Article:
Interoception in Nutritional Psychology

Is Interoception a Missing Element in our Understanding of an Improved Diet-Mental Health Relationship?
By Chelsea Louise Doswell and Ephi Lu, The Center for Nutritional Psychology

What is Interoceptive Awareness (IA), how does it relate to the field of Nutritional Psychology, and how can it be used to improve our understanding of the Diet-Mental Health Relationship (DMHR)?

While you have likely heard of the five basic senses, there is one sense in particular that often escapes formal education. Brushed off as something that should be innate, Interoception refers to the senses we feel relating to the internal state of our body. Sometimes referred to as “the eighth sense,” Interoception provides awareness of the sensations arising inside our body – like from a growling stomach, an increased heart rate, or the physical feelings we experience inside our body when anticipating a super tasty treat. The field of Nutritional Psychology (NP) considers Interoception to be an important factor in understanding the effects that our dietary intake patterns can have on our mood, behavior, and mental health.

It can sometimes be difficult to discern exactly what we are sensing, feeling, and needing in relation to our dietary intake choices and patterns. When combined with the growing landscape of highly palatable foods available, we can find ourselves facing self-regulation challenges that cause us to crave more highly palatable foods, and less of the nutritious foods supportive of our brain, our psychological health, and our behavior.¹ In the end, reaching for these foods provides a somewhat satisfying “quick-fix,” but also affects the brain’s interoceptive functioning, which in turn, furthers our appetite for highly palatable foods.²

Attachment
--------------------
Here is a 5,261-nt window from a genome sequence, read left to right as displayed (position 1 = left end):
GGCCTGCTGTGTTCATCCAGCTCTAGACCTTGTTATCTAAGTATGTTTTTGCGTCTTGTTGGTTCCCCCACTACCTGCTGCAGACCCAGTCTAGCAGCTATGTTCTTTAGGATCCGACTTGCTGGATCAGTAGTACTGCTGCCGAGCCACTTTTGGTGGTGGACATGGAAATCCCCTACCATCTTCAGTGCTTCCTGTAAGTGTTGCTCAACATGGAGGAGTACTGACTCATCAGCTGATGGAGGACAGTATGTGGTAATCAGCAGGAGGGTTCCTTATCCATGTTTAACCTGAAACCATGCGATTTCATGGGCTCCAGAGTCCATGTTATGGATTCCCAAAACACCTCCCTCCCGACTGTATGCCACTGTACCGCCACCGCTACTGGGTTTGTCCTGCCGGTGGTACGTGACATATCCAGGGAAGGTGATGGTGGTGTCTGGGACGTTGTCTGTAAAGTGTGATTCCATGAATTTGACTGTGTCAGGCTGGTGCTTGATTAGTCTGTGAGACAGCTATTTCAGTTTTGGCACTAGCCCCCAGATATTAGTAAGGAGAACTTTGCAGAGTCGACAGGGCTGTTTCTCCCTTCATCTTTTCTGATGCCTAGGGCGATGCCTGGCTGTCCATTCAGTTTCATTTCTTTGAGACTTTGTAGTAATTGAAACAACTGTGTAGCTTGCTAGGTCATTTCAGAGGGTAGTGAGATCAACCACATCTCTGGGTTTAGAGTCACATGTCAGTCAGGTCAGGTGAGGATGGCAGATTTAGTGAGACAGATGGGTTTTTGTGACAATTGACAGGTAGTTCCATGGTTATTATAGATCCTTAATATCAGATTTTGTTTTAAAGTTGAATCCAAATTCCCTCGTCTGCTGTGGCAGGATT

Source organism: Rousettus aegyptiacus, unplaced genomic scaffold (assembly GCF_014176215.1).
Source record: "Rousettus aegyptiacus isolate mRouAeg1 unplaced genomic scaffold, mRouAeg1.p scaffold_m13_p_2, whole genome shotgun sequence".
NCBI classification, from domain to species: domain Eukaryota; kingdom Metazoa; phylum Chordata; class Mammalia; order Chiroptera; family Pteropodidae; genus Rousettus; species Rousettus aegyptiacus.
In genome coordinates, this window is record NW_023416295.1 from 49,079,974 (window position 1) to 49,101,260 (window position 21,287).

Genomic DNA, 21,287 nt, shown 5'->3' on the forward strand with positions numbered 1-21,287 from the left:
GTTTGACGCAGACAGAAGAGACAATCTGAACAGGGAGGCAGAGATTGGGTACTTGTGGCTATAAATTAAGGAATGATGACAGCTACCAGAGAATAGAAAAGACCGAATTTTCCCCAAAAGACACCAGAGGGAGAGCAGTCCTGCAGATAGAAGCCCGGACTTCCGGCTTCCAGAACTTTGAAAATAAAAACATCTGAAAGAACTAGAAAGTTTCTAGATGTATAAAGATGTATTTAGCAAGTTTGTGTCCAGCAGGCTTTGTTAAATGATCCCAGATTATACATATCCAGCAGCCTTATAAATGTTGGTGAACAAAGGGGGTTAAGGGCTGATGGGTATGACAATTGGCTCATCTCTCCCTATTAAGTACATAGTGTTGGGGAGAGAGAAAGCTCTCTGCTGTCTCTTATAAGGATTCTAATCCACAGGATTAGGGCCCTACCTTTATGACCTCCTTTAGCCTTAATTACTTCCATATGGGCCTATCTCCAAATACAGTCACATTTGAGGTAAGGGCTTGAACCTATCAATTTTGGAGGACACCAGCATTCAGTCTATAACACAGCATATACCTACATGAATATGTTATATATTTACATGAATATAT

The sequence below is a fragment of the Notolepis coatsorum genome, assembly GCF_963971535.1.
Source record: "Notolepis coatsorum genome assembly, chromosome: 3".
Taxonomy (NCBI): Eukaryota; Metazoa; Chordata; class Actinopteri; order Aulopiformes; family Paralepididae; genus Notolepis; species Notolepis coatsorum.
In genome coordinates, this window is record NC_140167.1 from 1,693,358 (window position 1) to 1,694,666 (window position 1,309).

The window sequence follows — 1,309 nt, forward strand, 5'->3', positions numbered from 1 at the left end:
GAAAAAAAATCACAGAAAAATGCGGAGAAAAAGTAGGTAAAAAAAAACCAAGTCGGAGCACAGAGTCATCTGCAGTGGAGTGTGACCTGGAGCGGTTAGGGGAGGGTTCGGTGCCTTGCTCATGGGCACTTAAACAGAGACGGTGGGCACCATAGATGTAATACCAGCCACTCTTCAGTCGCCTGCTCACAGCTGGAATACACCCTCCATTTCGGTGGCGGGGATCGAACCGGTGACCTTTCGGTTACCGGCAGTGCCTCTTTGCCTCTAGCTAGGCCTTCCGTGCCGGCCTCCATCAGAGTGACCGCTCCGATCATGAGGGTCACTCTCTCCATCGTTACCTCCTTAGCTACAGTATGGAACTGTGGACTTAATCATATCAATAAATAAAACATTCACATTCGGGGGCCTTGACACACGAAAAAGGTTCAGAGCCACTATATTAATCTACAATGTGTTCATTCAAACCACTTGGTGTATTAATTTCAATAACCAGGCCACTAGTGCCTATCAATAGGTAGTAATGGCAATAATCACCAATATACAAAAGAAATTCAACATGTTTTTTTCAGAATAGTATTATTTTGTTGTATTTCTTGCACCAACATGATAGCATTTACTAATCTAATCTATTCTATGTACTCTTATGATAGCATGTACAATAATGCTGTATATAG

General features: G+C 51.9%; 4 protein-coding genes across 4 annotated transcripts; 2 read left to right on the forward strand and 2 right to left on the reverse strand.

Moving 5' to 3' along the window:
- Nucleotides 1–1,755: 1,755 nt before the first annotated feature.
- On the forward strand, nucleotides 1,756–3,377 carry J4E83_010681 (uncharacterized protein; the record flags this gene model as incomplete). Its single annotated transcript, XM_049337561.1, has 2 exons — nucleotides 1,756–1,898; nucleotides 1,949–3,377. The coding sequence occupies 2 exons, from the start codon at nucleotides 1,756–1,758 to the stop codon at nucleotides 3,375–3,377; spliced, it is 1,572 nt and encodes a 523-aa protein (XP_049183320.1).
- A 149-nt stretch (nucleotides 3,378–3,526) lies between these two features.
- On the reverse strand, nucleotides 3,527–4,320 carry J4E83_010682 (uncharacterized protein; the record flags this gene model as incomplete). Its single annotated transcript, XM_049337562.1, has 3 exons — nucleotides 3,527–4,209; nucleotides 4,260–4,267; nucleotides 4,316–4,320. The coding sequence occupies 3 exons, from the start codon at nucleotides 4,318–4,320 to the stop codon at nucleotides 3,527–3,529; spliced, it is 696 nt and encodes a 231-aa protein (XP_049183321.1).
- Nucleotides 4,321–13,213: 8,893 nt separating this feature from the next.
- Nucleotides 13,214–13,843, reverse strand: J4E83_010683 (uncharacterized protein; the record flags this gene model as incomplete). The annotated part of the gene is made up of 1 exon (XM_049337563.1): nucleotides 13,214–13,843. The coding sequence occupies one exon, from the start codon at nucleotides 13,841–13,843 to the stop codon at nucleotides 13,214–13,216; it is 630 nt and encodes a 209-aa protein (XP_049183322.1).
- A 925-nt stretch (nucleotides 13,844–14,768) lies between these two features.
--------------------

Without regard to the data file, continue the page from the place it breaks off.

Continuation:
Building skills in Interoceptive Awareness (IA) is a Nutritional Psychology tool that can be used to help us feel less reactive when reaching for food. Approaching food from the perspective of what is needed to feel good, instead of in reaction to the need to satisfy a craving, can be a key element in supporting our mood, behavior and mental health, and improving our Diet-Mental Health Relationship (DMHR).  Less nutritious foods have their place in our diets when we’ve built cognitive, perceptual, behavioral, psychological and interoceptive skills that support us in making conscious choices in our daily dietary intake patterns. 

The field of Nutritional Psychology builds Interoceptive Awareness (IA) in individuals to increase their understanding of the bodily sensations they experience in response to their dietary intake patterns and habits. This awareness can lead us to a way of approaching food that is influenced more by internal awareness, choices and decisions, rather than impulses and reactions — which is what Nutritional Psychology is all about.  

Citations

  1. Diet – Mental Health Break #1 | The Center For Nutritional Psychology – CNP https://www.youtube.com/watch?v=n_FJmhTS7HQ&t=4s. Based on study by Richard J. Stevenson et al. (2020) Hippocampal-dependent appetite control is impaired by experimental exposure to a western-style diet. Royal Society Open Science. DOI: 10.1098/rsos.191338.

 

  1. A four-day Western-style dietary intervention causes reductions in hippocampal-dependent learning and memory and interoceptive sensitivity. https://pubmed.ncbi.nlm.nih.gov/28231304 or https://journals.plos.org/plosone/article/file?id=10.1371/journal.pone.0172645&type=printable (full paper).

 

  1. CNP Research Library, Diet and Interoception Category: https://www.nutritional-psychology.org/research_studies/diet-and-interoception/

 

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